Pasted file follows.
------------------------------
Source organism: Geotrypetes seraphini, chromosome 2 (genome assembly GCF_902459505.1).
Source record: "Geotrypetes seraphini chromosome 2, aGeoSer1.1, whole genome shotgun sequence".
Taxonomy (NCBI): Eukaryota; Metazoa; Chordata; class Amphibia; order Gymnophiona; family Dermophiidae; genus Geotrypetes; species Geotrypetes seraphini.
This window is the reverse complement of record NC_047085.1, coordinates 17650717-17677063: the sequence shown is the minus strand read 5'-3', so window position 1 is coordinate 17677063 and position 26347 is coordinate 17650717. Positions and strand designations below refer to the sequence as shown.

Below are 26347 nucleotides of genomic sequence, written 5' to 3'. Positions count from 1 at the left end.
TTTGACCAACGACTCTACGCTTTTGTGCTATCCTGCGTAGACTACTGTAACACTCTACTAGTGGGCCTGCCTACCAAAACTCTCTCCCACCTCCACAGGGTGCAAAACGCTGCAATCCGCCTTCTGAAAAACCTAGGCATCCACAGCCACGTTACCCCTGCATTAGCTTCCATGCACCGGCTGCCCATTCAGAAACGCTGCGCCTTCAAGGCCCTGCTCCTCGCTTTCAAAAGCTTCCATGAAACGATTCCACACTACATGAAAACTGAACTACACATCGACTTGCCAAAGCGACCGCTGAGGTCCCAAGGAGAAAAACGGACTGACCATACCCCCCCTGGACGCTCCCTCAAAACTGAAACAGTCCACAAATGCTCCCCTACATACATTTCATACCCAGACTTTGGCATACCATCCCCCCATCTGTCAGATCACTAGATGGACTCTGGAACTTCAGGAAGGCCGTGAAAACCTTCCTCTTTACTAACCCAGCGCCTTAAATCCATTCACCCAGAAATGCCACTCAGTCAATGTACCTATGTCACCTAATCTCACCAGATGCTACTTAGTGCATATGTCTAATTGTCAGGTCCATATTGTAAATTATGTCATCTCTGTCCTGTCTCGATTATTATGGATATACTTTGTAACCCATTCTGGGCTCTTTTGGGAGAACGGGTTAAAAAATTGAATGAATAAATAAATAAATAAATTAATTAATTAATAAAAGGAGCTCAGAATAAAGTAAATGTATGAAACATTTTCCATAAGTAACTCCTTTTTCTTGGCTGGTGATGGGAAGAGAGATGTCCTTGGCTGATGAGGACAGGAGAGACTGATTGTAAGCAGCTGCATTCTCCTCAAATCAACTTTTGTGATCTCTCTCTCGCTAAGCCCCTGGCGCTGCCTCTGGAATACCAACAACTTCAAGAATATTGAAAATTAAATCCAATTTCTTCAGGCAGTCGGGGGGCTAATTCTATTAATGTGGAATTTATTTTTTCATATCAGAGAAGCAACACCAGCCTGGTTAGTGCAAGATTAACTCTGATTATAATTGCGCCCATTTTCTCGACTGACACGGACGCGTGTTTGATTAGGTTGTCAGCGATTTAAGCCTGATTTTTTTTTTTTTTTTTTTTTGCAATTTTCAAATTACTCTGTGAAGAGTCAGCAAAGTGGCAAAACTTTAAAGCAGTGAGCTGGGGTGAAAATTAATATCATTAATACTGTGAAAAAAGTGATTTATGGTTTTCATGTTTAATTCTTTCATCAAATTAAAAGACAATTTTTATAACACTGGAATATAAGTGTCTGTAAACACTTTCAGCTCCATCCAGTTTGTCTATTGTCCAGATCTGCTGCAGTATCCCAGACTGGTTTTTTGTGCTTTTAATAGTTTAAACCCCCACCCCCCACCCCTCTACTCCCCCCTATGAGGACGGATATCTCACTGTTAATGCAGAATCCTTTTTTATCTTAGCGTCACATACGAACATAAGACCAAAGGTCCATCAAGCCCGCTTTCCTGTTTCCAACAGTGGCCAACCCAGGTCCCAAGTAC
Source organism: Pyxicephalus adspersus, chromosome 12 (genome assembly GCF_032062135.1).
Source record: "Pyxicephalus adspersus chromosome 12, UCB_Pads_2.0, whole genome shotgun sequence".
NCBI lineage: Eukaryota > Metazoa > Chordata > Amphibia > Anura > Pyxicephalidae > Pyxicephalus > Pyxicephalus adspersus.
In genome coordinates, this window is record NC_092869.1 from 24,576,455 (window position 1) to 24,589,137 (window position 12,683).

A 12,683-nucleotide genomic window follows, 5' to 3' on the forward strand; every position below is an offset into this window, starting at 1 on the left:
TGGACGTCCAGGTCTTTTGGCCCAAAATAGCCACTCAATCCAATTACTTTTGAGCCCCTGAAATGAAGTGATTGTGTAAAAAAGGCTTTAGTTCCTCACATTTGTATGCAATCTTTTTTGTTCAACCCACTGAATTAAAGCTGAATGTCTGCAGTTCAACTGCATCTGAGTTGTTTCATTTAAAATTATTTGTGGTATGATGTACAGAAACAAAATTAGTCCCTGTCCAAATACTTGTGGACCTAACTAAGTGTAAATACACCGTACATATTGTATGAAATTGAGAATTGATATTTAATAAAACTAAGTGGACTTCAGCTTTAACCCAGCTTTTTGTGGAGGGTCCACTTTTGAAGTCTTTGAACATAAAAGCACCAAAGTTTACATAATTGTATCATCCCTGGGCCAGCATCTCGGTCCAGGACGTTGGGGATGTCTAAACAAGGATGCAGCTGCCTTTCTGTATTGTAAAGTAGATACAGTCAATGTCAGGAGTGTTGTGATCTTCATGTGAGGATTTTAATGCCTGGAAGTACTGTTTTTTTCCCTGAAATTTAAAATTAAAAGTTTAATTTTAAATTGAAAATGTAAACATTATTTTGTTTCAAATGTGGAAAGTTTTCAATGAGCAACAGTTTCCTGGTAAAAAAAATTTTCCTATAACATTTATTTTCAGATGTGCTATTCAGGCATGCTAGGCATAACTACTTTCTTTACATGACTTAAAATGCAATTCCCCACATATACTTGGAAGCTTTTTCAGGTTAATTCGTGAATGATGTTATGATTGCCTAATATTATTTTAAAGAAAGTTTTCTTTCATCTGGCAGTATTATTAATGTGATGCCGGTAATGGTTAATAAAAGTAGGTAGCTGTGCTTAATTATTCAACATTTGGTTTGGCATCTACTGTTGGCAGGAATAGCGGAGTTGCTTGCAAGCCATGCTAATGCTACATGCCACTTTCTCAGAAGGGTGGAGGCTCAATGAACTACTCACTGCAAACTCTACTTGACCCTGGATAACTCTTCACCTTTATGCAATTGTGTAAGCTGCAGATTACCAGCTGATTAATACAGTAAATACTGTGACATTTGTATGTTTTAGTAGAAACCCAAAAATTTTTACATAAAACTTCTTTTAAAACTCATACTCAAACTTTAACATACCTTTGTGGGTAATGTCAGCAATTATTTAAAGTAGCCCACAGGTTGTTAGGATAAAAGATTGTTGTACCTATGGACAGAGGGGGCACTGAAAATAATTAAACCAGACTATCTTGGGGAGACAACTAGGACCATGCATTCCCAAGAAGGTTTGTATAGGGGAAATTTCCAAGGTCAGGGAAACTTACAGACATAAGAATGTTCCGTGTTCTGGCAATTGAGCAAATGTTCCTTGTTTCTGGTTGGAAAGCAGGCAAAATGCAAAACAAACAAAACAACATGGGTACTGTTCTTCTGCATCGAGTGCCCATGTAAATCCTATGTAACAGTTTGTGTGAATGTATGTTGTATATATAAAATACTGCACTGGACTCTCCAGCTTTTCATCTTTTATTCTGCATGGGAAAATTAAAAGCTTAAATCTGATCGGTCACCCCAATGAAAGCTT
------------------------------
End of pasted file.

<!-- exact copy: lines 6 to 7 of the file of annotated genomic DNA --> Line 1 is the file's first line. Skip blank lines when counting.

TTTGACCAACGACTCTACGCTTTTGTGCTATCCTGCGTAGACTACTGTAACACTCTACTAGTGGGCCTGCCTACCAAAACTCTCTCCCACCTCCACAGGGTGCAAAACGCTGCAATCCGCCTTCTGAAAAACCTAGGCATCCACAGCCACGTTACCCCTGCATTAGCTTCCATGCACCGGCTGCCCATTCAGAAACGCTGCGCCTTCAAGGCCCTGCTCCTCGCTTTCAAAAGCTTCCATGAAACGATTCCACACTACATGAAAACTGAACTACACATCGACTTGCCAAAGCGACCGCTGAGGTCCCAAGGAGAAAAACGGACTGACCATACCCCCCCTGGACGCTCCCTCAAAACTGAAACAGTCCACAAATGCTCCCCTACATACATTTCATACCCAGACTTTGGCATACCATCCCCCCATCTGTCAGATCACTAGATGGACTCTGGAACTTCAGGAAGGCCGTGAAAACCTTCCTCTTTACTAACCCAGCGCCTTAAATCCATTCACCCAGAAATGCCACTCAGTCAATGTACCTATGTCACCTAATCTCACCAGATGCTACTTAGTGCATATGTCTAATTGTCAGGTCCATATTGTAAATTATGTCATCTCTGTCCTGTCTCGATTATTATGGATATACTTTGTAACCCATTCTGGGCTCTTTTGGGAGAACGGGTTAAAAAATTGAATGAATAAATAAATAAATAAATTAATTAATTAATAAAAGGAGCTCAGAATAAAGTAAATGTATGAAACATTTTCCATAAGTAACTCCTTTTTCTTGGCTGGTGATGGGAAGAGAGATGTCCTTGGCTGATGAGGACAGGAGAGACTGATTGTAAGCAGCTGCATTCTCCTCAAATCAACTTTTGTGATCTCTCTCTCGCTAAGCCCCTGGCGCTGCCTCTGGAATACCAACAACTTCAAGAATATTGAAAATTAAATCCAATTTCTTCAGGCAGTCGGGGGGCTAATTCTATTAATGTGGAATTTATTTTTTCATATCAGAGAAGCAACACCAGCCTGGTTAGTGCAAGATTAACTCTGATTATAATTGCGCCCATTTTCTCGACTGACACGGACGCGTGTTTGATTAGGTTGTCAGCGATTTAAGCCTGATTTTTTTTTTTTTTTTTTTTTGCAATTTTCAAATTACTCTGTGAAGAGTCAGCAAAGTGGCAAAACTTTAAAGCAGTGAGCTGGGGTGAAAATTAATATCATTAATACTGTGAAAAAAGTGATTTATGGTTTTCATGTTTAATTCTTTCATCAAATTAAAAGACAATTTTTATAACACTGGAATATAAGTGTCTGTAAACACTTTCAGCTCCATCCAGTTTGTCTATTGTCCAGATCTGCTGCAGTATCCCAGACTGGTTTTTTGTGCTTTTAATAGTTTAAACCCCCACCCCCCACCCCTCTACTCCCCCCTATGAGGACGGATATCTCACTGTTAATGCAGAATCCTTTTTTATCTTAGCGTCACATACGAACATAAGACCAAAGGTCCATCAAGCCCGCTTTCCTGTTTCCAACAGTGGCCAACCCAGGTCCCAAGTAC
Source organism: Pyxicephalus adspersus, chromosome 12 (genome assembly GCF_032062135.1).